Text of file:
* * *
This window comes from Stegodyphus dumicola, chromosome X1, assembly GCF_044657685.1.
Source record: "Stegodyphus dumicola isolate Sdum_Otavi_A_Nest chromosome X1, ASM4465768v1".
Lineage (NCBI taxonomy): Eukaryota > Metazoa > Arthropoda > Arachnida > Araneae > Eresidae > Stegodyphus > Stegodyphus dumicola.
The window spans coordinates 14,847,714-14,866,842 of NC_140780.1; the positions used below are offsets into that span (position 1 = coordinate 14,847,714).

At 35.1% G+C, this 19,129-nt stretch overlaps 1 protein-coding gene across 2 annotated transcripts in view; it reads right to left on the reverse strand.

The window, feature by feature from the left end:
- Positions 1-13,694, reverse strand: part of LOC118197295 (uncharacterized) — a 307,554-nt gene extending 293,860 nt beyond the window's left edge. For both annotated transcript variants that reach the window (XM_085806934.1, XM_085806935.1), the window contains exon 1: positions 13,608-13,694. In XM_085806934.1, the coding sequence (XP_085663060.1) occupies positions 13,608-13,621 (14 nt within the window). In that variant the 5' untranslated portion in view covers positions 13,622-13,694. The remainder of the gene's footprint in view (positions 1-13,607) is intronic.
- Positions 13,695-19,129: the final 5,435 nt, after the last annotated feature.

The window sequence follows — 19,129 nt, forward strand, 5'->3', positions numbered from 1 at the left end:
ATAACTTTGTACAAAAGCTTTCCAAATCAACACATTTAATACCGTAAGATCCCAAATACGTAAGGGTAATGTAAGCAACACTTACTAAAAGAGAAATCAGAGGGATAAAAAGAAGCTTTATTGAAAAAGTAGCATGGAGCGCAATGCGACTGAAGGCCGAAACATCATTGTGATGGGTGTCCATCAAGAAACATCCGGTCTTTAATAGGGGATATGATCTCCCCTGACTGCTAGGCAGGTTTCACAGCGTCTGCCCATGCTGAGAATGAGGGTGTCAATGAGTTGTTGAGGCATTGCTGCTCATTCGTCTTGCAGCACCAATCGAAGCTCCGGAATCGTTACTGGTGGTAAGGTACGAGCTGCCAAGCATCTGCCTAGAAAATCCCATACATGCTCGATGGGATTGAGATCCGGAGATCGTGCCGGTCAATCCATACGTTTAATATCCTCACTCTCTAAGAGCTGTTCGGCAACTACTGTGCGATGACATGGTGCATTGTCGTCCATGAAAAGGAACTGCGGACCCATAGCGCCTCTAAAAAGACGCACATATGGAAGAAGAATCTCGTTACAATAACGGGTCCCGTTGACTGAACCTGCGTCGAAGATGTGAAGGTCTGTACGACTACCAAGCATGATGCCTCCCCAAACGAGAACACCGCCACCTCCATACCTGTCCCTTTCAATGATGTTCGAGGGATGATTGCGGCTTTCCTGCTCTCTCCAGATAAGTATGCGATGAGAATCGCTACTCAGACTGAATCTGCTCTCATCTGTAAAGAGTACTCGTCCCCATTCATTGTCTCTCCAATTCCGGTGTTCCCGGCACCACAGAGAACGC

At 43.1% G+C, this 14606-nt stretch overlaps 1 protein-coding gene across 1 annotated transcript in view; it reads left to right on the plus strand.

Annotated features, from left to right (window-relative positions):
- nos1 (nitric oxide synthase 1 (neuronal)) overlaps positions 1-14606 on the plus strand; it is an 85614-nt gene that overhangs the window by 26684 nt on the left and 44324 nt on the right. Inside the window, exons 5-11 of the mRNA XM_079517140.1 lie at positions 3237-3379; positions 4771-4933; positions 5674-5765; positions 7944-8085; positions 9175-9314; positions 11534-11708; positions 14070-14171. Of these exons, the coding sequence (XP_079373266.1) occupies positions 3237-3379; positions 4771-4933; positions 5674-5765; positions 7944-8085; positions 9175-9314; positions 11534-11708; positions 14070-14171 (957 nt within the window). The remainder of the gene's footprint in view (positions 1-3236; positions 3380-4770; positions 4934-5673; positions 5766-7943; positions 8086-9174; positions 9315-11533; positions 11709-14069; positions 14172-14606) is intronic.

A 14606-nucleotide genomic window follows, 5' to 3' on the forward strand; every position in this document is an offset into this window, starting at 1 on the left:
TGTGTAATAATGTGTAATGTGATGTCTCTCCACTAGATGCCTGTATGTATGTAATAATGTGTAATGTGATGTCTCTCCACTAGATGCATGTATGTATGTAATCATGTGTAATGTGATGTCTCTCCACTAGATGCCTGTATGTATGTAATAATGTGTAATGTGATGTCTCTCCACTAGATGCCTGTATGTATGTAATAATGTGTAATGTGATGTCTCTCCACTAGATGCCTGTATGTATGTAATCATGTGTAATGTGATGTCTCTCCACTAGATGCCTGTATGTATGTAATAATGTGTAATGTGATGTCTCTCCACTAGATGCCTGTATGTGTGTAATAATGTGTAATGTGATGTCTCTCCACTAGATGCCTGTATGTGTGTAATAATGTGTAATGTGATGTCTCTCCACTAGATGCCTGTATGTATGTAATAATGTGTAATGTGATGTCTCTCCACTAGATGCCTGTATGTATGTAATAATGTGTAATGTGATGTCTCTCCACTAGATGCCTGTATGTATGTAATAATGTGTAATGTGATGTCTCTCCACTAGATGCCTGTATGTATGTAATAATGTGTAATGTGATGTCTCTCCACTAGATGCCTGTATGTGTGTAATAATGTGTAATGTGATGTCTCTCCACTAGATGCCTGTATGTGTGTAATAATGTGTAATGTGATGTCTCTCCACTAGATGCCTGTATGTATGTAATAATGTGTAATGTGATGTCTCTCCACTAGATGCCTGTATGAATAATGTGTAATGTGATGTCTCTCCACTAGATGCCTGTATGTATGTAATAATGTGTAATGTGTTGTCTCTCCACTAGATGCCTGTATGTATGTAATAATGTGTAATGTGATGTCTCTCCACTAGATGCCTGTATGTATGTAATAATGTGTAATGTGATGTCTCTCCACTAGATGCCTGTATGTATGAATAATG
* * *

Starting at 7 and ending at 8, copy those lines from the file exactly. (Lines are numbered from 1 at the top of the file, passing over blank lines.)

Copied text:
- Positions 1-13,694, reverse strand: part of LOC118197295 (uncharacterized) — a 307,554-nt gene extending 293,860 nt beyond the window's left edge. For both annotated transcript variants that reach the window (XM_085806934.1, XM_085806935.1), the window contains exon 1: positions 13,608-13,694. In XM_085806934.1, the coding sequence (XP_085663060.1) occupies positions 13,608-13,621 (14 nt within the window). In that variant the 5' untranslated portion in view covers positions 13,622-13,694. The remainder of the gene's footprint in view (positions 1-13,607) is intronic.
- Positions 13,695-19,129: the final 5,435 nt, after the last annotated feature.